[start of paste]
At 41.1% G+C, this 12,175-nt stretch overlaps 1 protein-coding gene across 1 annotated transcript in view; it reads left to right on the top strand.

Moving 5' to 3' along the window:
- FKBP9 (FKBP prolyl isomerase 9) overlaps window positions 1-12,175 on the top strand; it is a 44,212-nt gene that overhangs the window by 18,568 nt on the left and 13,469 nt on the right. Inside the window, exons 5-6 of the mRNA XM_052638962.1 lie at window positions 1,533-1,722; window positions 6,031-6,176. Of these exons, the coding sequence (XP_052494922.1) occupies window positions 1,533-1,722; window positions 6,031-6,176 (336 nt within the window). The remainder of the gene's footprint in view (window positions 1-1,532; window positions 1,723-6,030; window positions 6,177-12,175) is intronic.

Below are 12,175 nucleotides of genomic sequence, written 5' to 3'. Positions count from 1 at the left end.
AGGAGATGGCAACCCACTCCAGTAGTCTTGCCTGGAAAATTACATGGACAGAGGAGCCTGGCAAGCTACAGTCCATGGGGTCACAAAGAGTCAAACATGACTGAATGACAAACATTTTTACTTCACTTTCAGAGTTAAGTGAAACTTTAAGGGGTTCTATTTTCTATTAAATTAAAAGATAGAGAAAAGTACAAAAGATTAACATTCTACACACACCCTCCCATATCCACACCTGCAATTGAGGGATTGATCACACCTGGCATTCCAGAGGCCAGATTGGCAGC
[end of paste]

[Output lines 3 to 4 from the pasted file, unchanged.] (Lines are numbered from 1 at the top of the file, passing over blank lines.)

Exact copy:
- FKBP9 (FKBP prolyl isomerase 9) overlaps window positions 1-12,175 on the top strand; it is a 44,212-nt gene that overhangs the window by 18,568 nt on the left and 13,469 nt on the right. Inside the window, exons 5-6 of the mRNA XM_052638962.1 lie at window positions 1,533-1,722; window positions 6,031-6,176. Of these exons, the coding sequence (XP_052494922.1) occupies window positions 1,533-1,722; window positions 6,031-6,176 (336 nt within the window). The remainder of the gene's footprint in view (window positions 1-1,532; window positions 1,723-6,030; window positions 6,177-12,175) is intronic.

Below are 12,175 nucleotides of genomic sequence, written 5' to 3'. Positions count from 1 at the left end.